I grew up eating renditions of this Picadillo recipe. Every couple of years, as I got older, the recipe’s identity evolved from crazy plain to what you see now. I guess you could say I went from super picky, pain in the ass eater to normal human and this recipe was along for the ride during that entire journey.
When I was a teeny kid, my mother would make picadillo and it’d simply be fried diced potato with ground beef over rice. (I hated raisins, boiled eggs and olives…and tomatoes.)
During my preteen years, I warmed up to boiled eggs so that was added, along with the tomato base that is so well known in picadillo and honestly essential.
In my late teen years, I became ok with the addition of olives. But it wasn’t until my twenties when I fully embraced the raisins, which now I think are crucial.
What is Picadillo?
Well, the literal translation makes sense because everything in this dish is “picado” (translation: chopped). The potatoes are picado, the egg is picado and the meat is all chopped up, too. A lot of different countries make renditions of a picadillo. Colombians put it in empanadas. Peruvians put it in papa rellenas. Puerto Ricans put in empanadas and alcapurria.
Everyone has their own version, and those version have different versions depending on families, neighborhoods. People can argue and discuss these nuances and slight changes for days. Personally, I enjoy hearing about the differences. I think they’re interesting.
I learned how to make this dish from my mom. She learned it from her father. And I recently learned that he learned how to make this recipe from his Cuban neighbor and friend.
My family moved to Atlanta, Georgia and lived in a part of town called “La Pastorita.” While mainly Cuban, this neighborhood consisted of a lot of other Latinos who had just moved to United States. All of them congregated into this teeny tiny neighborhood so they could live amongst each other and feel comfortable. There were Cubans, Puerto Ricans, Colombians, Ecuadorians…and obviously Peruvians (my family lol).
When my grandfather loved to cook; this dish was something quick and fast, a weeknight meal before that term even existed! It’s fast and easy and if you have picky children or you are a picky grown-up, it’s flexible—simply add what you like, leave out what you hate.
The version you see is what my adult self LOVES. And it’s probably the closest to the authentic original that is so popular in Cuban restaurant.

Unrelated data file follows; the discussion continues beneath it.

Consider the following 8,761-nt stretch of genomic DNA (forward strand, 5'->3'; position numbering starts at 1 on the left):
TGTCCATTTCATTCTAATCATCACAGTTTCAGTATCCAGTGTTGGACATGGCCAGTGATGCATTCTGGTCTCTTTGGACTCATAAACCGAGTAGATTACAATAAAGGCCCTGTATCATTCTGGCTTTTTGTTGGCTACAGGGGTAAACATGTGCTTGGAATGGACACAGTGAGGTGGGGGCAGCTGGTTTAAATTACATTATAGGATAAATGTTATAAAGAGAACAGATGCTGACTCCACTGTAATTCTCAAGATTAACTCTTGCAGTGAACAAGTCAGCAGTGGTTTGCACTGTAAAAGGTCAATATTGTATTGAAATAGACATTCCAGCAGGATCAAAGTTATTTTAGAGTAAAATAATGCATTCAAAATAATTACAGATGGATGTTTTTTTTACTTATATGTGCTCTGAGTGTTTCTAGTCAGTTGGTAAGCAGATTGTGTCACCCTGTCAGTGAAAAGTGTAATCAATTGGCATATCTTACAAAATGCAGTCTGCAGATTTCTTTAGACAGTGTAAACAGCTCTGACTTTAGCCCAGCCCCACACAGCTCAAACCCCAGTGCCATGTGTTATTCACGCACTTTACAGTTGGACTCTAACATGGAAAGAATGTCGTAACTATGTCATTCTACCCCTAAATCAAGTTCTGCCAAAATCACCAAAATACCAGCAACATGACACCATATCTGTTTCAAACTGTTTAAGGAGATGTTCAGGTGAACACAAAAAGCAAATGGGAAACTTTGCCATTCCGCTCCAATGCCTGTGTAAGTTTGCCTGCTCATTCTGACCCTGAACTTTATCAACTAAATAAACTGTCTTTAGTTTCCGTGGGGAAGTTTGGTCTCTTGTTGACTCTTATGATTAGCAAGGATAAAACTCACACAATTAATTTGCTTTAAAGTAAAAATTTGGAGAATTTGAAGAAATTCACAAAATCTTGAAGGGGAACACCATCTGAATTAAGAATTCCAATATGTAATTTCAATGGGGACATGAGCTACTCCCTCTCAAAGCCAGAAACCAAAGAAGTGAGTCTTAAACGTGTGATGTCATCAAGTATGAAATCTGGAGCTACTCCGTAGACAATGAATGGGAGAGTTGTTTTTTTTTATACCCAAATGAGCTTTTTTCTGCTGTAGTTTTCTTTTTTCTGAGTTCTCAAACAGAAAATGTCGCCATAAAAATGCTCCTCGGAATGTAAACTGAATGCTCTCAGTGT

How to Make Picadillo?
– This recipe starts with dicing up potatoes and frying them in the pan in a few tablespoons of oil. After they’re crispy, the potatoes are removed from the pan and set aside (we’re going to add them back at the end!)
– Next up, we add the sofrito (onion, red bell pepper, garlic) and cook it until softened.
– The ground beef goes in. I used a 90%/10%, grass-fed organic beef. Surprisingly, I’ve also have made this with ground bison which was so delicious. I bet you could even use ground chicken.
– Spices and salt go in, along with tomato paste and beef broth. This makes it nice and thick and saucy. This is the time when I like to add the raisins (in today’s recipe I used golden raisins because I’m fancy but regular ones will do, too) because it allows them to simmer in the sauce and rehydrate a bit.
– At the end, I like to add in the diced egg, the crispy potatoes, the olives and a teeny bit of red wine vinegar for some zing.
One thing that is mandatory with this dish is for it to be served on a bed of rice. It’s comfort central and picadillo is probably the sole reason why my obsession with rice runs so deep.
- 3 tablespoons neutral oil, (I like to use grape seed or avocado oil)
- 1 russet potato, peeled and cubed
- 1/2 large yellow onion (or 1 small yellow onion), peeled and diced
- 1 green or red bell pepper, diced
- 6 garlic cloves, peeled and minced
- 1 1/2 pounds ground beef, (I used 90/10 lean grass-fed beef)
- 1 teaspoon kosher salt, plus more to taste
- 1 tablespoon ground cumin
- 2 teaspoons ground smoked paprika
- 1 teaspoon ground coriander
- 2 dried bay leaves
- 1/2 cup tomato paste
- 1 cup beef broth or water
- 1/4 cup golden raisins
- 1 teaspoon red wine vinegar
- 1/2 cup green olives
- 2 large eggs, boiled and diced
- In a large sauté pan, set over medium heat, add the oil. When hot, add the diced russet potato and cook until crispy on both sides, about 5 to 7 minutes. Using a slotted spoon, remove the potatoes from the pan and transfer to a sheet of paper towels or on top of a clean kitchen towel to drain.
- In the same large sauté pan, add more oil, if needed. Add the onion, red bell pepper and garlic; cook until softened about 5 minutes. Add the meat and break up with a large spoon until it’s into crumbled ground beef. Add the salt and spices and give it a mix. Next, add the tomato paste, broth and golden raisins. Mix until all combined. Cover and cook for about 15 minutes, we really want the flavors to combine and marry.
- Lastly, mix in the red wine vinegar, crispy potatoes and diced boiled egg. Give it a taste and adjust the salt according to your liking. Serve alongside rice and tostones or maduros.
If you make this, let me know on Instagram!
Other Cuban/Latin favorites: